Later, I did note one striking difference in Colombo’s downtown shopping district, normally a favorite tourist destination.  Not a single Caucasian face, other than my own, was to be seen

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We had planned to spend our final days in Sri Lanka entertaining friends and making nostalgic visits to favorite spots in the city, with perhaps a trip to Galle or Trincomalee, but our plans had to be curtailed.  On our last evening in Colombo, however, we invited two of our closest friends to a favorite dinner spot, the Meridien Hotel’s elegant rooftop French restaurant, overlooking Galle Face Green and the ocean.  The city looked much the same as always, conveying the illusion of normalcy. Food, wine and service were excellent, but there were only two other couples dining and the meal ended early. Curfew had been moved to 9:00 PM.

By now, those leaving Sri Lanka tried to book hotel rooms close to the airport on the day before their departure.  This reduced chances that a disturbance, general strike or day-long curfew would result in a missed flight, with the risk of long delays before being able to book another.  Our choice was Brown’s Beach, one of the first resort hotels built in anticipation of a tourist boom. Sitting over drinks in the vacant cocktail lounge, we could look out over the empty beach, lighted by Tiki Torches, and see the lagoon which, this last evening, was illuminated by a nearly full moon. We did not, however, feel like honeymooners.  Our feelings were a combination of sadness, anxiety and guilt at leaving our friends. In the dining room, also overlooking the beach, tables were set for more than 100 guests, but there were only three others.  In our room, mosquito coils and netting had taken the place of air conditioning.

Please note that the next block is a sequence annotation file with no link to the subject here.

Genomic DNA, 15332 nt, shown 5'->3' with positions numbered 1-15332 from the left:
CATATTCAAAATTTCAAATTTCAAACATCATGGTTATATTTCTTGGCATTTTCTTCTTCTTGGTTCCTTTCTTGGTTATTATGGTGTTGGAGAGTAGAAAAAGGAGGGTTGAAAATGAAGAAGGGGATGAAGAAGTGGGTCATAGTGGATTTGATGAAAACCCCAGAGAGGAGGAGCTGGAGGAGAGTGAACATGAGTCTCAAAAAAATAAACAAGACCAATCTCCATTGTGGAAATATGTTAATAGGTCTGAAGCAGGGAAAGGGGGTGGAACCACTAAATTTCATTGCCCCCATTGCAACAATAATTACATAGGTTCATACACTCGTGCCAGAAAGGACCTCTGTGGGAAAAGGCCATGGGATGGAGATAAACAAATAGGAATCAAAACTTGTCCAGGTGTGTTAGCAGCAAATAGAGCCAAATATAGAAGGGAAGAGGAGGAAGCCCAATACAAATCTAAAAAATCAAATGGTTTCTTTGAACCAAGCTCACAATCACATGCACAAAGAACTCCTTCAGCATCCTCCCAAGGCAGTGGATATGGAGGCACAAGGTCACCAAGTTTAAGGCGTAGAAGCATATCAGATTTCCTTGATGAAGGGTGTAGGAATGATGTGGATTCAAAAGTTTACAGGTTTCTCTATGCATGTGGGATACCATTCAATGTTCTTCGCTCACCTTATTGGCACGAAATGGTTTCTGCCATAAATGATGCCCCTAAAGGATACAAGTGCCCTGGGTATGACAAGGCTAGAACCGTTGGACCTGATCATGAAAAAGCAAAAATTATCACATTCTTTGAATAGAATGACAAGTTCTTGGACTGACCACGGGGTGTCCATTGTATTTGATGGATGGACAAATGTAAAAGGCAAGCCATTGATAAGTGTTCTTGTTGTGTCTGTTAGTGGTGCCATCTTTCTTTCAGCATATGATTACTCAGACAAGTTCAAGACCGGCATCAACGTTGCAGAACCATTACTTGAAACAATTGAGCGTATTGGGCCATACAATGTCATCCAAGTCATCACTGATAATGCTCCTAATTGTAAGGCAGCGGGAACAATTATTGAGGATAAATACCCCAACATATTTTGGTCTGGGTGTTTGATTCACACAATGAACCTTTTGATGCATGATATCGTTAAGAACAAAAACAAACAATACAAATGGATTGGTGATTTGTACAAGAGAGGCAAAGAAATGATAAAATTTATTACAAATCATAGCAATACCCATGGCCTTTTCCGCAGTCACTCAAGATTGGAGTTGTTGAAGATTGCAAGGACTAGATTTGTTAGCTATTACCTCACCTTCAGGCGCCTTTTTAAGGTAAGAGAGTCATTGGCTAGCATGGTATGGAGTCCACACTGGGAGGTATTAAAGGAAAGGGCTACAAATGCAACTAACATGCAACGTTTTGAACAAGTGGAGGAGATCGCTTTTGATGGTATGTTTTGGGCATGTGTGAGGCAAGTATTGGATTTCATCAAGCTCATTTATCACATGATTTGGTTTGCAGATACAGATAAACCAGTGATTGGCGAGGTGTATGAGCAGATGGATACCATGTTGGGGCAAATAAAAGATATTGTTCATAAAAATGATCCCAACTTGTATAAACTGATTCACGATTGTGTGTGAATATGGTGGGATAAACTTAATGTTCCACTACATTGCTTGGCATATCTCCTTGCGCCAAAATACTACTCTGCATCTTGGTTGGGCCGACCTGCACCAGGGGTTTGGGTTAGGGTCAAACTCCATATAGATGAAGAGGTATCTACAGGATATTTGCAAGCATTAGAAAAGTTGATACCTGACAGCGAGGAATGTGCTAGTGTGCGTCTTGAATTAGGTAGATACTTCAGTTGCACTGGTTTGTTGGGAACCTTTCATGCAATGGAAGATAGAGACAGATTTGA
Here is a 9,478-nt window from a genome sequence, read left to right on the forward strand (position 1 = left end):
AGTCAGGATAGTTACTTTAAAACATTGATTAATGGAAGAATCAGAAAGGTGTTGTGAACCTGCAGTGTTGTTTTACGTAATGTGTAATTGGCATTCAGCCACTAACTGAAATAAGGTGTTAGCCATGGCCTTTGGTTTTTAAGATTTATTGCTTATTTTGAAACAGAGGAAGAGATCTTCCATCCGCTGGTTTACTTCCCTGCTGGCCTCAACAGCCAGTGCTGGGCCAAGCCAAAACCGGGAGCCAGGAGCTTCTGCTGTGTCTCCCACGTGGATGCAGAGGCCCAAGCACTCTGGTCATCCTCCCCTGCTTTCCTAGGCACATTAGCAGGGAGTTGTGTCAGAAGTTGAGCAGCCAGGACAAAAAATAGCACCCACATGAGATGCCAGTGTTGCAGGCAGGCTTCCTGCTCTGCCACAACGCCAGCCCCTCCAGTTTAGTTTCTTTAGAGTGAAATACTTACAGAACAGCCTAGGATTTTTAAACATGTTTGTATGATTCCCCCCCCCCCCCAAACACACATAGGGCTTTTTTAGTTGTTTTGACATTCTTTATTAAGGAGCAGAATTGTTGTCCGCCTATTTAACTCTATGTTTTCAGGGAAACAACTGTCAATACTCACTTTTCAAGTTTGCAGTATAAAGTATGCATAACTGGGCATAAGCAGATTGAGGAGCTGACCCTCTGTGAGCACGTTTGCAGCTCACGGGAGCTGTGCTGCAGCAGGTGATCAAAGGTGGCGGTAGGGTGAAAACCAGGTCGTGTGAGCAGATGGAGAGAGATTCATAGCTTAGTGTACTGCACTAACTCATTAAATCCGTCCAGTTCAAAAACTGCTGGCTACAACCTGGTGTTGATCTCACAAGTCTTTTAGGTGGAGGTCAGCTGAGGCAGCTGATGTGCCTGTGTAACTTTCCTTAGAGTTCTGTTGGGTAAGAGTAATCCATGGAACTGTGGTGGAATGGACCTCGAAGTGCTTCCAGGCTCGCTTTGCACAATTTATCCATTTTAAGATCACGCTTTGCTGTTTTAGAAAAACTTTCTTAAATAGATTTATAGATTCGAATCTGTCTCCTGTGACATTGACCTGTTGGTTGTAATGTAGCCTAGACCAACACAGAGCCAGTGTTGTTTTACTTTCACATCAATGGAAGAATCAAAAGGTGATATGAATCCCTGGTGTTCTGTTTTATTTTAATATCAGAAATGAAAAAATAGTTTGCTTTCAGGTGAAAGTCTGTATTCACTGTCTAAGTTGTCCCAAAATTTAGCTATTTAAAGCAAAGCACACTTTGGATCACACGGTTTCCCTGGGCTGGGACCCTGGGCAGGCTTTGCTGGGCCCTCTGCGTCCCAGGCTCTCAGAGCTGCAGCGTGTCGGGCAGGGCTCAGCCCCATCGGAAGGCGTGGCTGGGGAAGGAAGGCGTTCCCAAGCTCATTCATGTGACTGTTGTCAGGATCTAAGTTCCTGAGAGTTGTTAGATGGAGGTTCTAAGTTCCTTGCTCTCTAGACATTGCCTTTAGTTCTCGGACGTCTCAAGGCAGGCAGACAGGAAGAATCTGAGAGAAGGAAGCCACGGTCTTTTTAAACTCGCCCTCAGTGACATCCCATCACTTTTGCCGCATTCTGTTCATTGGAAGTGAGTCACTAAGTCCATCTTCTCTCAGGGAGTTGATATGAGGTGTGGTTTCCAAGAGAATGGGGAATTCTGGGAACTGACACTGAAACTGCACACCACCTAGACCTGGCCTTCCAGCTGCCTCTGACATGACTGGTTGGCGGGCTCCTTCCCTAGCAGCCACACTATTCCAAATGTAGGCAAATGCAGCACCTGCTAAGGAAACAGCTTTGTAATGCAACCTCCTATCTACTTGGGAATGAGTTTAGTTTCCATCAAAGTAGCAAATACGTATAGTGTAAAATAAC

The following afternoon, following an uneventful trip, we were in Hong Kong. I was surprised to experience a palpable lightening of tension, tension I had not realized I was carrying, at the absence of curfews, security guards, searches and newspaper reports of daily killings. Entering a store, I instinctively opened my bag to be inspected for weapons or bombs, but there was no inspector. We were safe.

Unfortunately the same cannot be said for the many Sri Lankans who have become friends and colleagues during the past year. They still face an unsafe, uncertain future.

Please remember Sri Lanka and Sri Lankans in your prayers.

**** +++ ***

$ 77.64 ….https://www.amazon.com.au/Paradise-Poisoned-Learning-Terrorism-Development/dp/9555800944

**  John Richardson https://www.american.edu/sis/faculty/jrich.cfm


[a] Tissa Jayatilaka is a product of Kingswood College and Peradeniya university where he completed an English Honours degree, while also playing cricket fof the Peradeniya cricket team at a time when it was playing at Sara Trophy level.

[b] This book is entitled Paradise Poisoned and appeared in print in March 2005 – see https://www.amazon.com.au/Paradise-Poisoned-Learning-Terrorism-Development/dp/9555800944

[c]  Lamp posting was a form of execution used by the Liberation Tigers of Tamil Eelam.  Individuals who have occurred LTTE’s wrath were tied to a lamppost and shot dead.   Often a notice would be posted describing the dead person’s offence or perhaps simply describing them as a “Traitor to the Tamil People.”

[d]  In July of 1987, Sri Lanka’s government, under some duress, agreed to accept a “Peace Keeping Force” of the Indian army on the Island to pacify the Northern and Eastern Regions.  By early 1988, this force had grown to 50,000 soldiers or more. A few Sri Lankans welcomed this incursion, which made it possible to redeploy Sri Lankan army forces against southern insurgents, but many more viewed the Indians as an army of occupation.